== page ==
Value* Outcome Description
13Number of pesticide application credit hours provided
* Note: Values may include numbers from multi-county efforts.
Value* Impact Description
1Number of farms certified as a Certified Safe Farm
1Number of farms that made safety improvements following a CSF on-farm safety review
1Number of participants that have adopted farm safety practices
5000Value of reduced risk of farm and food hazards
* Note: Values may include numbers from multi-county efforts.
Individuals and groups will acquire leadership and decision making capacities needed to guide and actively participate in local and state organizations.
Leadership is important to every level of a community sharing in the creation of wealth and well-being. Youth and adult leaders must be capable of motivating groups to achieve common goals that impact North Carolina families and communities.They will need the confidence and skill to guide and support North Carolina community and state organizations. Citizens participating in the 2007 NC Tomorrow survey denoted the importance of leadership by clearly requesting leadership training (54%), social advising, community advising and technical assistance (45%)from their university system.
Youth and adults will address community issues and/or challenges through volunteerism.
Youth and adult volunteers in North Carolina contribute thousands of hours each year to strengthen communities and create strong foundations for the future. As these individuals engage in service, they are gaining new skills, generating new programs to serve their communities, building successful organizations, and fostering an ethic of service. Cooperative Extension is poised to support the development of interpersonal skills, leadership experiences, and content knowledge to ensure that citizens are prepared to engage in meaningful service throughout the lifespan. Current research suggests that youth and adult participation positively impacts civic engagement and contributes to the development of leadership capacities. With its presence in every county, Cooperative Extension is uniquely positioned to contribute to building a stronger ethic of service among youth and adults.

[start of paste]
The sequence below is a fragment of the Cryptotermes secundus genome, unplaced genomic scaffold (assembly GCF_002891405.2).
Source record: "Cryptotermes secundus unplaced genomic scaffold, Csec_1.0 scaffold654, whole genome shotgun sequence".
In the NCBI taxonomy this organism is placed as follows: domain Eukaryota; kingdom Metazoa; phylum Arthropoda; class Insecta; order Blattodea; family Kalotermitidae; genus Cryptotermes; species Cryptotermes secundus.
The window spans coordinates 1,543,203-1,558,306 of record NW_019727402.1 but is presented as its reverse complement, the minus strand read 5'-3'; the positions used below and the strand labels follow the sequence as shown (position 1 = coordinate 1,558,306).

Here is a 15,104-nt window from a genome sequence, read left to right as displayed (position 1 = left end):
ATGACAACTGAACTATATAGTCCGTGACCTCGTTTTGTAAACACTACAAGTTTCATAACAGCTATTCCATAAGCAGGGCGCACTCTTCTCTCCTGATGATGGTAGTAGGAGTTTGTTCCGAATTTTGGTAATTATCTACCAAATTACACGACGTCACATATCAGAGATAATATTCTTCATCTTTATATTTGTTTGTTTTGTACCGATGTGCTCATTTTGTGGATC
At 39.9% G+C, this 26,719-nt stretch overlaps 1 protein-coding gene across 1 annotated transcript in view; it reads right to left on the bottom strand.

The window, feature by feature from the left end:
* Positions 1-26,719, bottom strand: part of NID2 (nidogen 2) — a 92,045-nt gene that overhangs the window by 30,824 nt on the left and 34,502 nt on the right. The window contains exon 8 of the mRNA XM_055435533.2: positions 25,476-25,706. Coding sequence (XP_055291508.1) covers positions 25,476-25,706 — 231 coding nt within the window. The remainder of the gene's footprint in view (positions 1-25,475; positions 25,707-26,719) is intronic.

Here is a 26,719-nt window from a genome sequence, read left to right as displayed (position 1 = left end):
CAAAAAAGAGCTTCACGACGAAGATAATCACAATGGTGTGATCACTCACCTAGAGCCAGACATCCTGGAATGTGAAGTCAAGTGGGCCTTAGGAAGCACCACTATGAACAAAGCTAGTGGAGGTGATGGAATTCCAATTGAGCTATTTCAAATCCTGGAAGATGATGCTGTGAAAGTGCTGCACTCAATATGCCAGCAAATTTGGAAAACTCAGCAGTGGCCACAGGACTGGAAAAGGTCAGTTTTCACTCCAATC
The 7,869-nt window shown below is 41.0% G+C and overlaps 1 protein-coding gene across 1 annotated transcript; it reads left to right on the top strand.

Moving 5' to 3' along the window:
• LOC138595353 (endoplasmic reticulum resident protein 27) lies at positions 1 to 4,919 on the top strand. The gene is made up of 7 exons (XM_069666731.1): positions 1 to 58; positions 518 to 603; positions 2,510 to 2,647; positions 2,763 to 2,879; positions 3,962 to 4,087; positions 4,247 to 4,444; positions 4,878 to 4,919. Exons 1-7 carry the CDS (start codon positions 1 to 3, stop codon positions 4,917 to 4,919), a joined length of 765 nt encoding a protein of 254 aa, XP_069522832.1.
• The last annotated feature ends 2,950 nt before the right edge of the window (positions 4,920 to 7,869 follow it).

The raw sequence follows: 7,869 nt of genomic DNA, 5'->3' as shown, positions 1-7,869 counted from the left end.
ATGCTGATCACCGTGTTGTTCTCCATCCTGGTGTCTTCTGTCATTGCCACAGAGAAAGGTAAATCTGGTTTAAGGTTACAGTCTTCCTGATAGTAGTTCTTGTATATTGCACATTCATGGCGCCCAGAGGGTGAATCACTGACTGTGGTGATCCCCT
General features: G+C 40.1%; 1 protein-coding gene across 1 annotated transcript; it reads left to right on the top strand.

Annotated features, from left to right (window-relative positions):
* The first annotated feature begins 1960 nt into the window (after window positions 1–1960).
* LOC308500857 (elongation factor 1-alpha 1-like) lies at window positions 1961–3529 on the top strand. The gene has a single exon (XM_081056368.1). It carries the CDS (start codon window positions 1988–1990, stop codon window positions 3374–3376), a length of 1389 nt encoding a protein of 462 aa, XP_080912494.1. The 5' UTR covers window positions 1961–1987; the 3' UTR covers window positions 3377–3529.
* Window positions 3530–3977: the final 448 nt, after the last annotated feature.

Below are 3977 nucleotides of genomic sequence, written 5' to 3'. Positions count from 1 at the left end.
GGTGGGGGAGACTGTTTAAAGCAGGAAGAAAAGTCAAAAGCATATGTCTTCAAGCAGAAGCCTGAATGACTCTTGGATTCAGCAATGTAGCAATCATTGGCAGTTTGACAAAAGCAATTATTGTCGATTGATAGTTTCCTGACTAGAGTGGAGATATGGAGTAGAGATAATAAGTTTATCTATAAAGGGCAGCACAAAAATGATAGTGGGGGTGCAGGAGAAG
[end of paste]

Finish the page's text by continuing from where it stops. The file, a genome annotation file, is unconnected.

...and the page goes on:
Value* Outcome Description
27Number of adult participants acquiring the skills needed to serve as a volunteer
3Number of youth participants reporting aspirations to serve in new or expanded volunteer roles in community
6Number of adult participants reporting aspirations to serve in new or expanded volunteer roles in community
6Number of hours adult volunteer training conducted
7Number new volunteers recruited
* Note: Values may include numbers from multi-county efforts.
Value* Impact Description
37Increased number of hours contributed by trained youth volunteers
1189Increased number of hours contributed by trained adult volunteers
6Number of youth volunteers serving in new or expanded roles within Extension
6Number of adult volunteers serving in new or expanded roles within Extension
6Number of youth volunteers serving in new or expanded roles beyond Extension, including community boards and task forces
6Number of adult volunteers serving in new or expanded roles beyond Extension, including community boards and task forces
9Number of youth volunteers recruiting and/or training new volunteers
8Number of adult volunteers recruiting and/or training new volunteers
* Note: Values may include numbers from multi-county efforts.
Futures that Work: School to Career Pathways
We are living in a new economy powered by technology, fueled by information and driven by knowledge. Extension programs provide opportunities for youth and adults to improve their level of education and increase their skills that enable them to be competitive in our global society and workforce.
Value* Outcome Description
14Number of teachers trained in 4-H STEM (Science, Technology, Engineering, Math) curriculum
260Number of youth (students) increasing knowledge in STEM (Science, Technology, Engineering, Math)
103Total number of female participants in STEM program
23Number of high school age youth (students) participating as members of 4-H clubs
23Number of youth (students) increasing knowledge of career/employability skills
27Number of adults increasing knowledge of career/employability skills
155Number of youth (students) increasing knowledge of entrepreneurship
27Number of adults increasing knowledge of entrepreneurship
* Note: Values may include numbers from multi-county efforts.
Value* Impact Description
14Number of teachers using 4-H STEM (Science, Technology, Engineering, Math) curriculum in their classrooms
260Number of youth (students) gaining knowledge in STEM (Science, Technology, Engineering, Math)
23Number of youth (students) gaining career / employability skills
27Number of adults gaining career / employability skills
155Number of youth (students) gaining entrepreneurship skills
27Number of adults gaining entrepreneurship skills
* Note: Values may include numbers from multi-county efforts.
Consumers and communities will enhance the value of plants, animals, and landscapes while conserving valuable natural resources and protecting the environment.